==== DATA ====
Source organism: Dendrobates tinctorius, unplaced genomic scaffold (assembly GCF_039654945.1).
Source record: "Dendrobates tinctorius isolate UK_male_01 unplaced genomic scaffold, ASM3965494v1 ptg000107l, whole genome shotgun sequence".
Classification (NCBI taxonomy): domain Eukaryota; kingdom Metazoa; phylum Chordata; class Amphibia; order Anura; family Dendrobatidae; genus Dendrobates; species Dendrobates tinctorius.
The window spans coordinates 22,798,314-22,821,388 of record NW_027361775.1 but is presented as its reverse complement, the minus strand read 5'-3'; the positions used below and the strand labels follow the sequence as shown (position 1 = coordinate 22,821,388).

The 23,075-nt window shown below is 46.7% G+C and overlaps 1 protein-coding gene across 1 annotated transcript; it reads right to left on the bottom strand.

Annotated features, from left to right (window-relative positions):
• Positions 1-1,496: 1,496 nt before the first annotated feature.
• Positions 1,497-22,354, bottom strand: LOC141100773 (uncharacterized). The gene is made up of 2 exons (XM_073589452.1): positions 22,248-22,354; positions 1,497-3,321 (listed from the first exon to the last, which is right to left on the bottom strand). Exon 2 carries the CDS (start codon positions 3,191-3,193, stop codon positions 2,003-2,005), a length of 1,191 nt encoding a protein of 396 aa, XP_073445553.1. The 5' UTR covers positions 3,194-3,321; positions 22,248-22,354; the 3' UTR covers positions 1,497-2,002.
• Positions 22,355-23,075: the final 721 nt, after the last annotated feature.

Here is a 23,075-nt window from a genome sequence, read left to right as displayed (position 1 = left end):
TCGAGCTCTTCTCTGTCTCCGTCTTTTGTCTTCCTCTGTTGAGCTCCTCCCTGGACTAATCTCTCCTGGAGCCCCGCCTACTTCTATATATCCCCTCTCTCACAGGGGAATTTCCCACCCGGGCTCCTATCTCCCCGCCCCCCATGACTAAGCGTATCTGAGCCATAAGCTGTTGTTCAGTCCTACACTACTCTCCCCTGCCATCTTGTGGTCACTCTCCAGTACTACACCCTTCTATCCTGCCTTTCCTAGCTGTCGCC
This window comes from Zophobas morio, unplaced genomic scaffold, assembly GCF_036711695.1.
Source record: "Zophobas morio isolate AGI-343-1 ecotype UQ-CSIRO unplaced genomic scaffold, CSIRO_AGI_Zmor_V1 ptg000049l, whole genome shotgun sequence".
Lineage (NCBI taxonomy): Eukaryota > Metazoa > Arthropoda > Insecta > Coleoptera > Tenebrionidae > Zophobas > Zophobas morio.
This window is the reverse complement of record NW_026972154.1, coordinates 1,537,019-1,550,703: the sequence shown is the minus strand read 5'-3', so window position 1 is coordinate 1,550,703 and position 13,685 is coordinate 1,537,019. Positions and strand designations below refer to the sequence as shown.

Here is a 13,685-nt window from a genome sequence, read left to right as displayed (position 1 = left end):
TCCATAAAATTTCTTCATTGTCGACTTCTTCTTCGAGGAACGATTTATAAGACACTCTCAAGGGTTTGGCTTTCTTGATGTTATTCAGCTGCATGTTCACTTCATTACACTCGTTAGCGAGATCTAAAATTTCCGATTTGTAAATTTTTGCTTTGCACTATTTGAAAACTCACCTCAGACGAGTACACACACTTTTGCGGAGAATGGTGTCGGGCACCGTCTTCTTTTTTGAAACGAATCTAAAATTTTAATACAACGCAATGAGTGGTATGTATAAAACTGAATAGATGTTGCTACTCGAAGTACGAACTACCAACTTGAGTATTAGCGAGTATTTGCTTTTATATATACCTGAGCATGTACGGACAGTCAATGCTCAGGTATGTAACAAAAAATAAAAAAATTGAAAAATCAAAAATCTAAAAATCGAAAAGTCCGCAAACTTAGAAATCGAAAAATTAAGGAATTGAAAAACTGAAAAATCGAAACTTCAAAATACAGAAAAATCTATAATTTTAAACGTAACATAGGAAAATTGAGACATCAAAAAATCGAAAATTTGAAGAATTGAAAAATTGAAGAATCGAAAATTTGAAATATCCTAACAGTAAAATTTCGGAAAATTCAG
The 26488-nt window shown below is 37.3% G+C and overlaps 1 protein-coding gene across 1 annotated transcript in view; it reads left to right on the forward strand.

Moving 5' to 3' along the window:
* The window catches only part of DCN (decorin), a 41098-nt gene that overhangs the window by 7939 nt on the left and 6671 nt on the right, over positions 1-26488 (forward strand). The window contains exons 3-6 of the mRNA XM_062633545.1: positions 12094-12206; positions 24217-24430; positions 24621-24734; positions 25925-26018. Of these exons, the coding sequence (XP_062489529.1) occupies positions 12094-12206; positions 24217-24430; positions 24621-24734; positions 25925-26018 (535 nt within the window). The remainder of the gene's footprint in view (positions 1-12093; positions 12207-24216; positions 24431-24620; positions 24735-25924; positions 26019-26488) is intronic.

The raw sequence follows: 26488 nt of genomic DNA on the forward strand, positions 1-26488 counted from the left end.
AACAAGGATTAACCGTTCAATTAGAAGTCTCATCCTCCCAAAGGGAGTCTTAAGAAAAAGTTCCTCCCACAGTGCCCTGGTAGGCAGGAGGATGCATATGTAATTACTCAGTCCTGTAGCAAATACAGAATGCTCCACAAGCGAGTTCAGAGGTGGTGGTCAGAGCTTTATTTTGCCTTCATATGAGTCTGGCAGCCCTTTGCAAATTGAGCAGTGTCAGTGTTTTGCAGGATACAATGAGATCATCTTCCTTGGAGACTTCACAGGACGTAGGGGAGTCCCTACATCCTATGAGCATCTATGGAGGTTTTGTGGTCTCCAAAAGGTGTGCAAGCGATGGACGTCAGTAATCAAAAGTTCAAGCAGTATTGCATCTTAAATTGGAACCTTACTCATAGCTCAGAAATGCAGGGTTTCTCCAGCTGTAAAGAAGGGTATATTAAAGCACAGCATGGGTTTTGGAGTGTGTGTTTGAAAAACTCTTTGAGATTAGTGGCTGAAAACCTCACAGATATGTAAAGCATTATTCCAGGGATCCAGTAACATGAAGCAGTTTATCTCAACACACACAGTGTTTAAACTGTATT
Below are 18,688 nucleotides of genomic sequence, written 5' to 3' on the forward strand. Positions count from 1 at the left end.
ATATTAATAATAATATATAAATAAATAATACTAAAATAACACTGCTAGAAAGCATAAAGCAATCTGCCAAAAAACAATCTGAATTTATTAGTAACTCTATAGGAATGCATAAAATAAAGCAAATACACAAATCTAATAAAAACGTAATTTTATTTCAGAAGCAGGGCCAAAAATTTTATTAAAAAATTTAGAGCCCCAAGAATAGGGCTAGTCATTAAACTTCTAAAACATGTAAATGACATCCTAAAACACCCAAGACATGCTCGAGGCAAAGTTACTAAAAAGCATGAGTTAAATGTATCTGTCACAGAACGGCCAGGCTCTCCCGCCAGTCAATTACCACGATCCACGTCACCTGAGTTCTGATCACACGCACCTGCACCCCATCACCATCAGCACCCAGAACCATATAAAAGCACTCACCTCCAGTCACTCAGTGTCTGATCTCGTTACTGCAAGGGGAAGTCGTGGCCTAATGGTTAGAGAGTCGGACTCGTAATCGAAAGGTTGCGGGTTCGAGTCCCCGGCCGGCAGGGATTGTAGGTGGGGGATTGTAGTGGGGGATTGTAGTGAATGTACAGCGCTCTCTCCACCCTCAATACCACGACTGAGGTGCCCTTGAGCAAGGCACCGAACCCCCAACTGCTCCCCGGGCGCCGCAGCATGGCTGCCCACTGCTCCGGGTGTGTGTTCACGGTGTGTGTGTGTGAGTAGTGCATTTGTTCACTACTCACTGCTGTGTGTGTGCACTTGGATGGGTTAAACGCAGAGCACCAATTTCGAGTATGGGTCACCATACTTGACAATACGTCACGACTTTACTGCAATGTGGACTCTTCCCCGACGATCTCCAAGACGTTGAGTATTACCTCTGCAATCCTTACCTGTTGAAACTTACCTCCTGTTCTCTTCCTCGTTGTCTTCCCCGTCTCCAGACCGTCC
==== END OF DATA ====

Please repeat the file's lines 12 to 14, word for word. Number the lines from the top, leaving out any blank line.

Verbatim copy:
This window comes from Zophobas morio, unplaced genomic scaffold, assembly GCF_036711695.1.
Source record: "Zophobas morio isolate AGI-343-1 ecotype UQ-CSIRO unplaced genomic scaffold, CSIRO_AGI_Zmor_V1 ptg000049l, whole genome shotgun sequence".
Lineage (NCBI taxonomy): Eukaryota > Metazoa > Arthropoda > Insecta > Coleoptera > Tenebrionidae > Zophobas > Zophobas morio.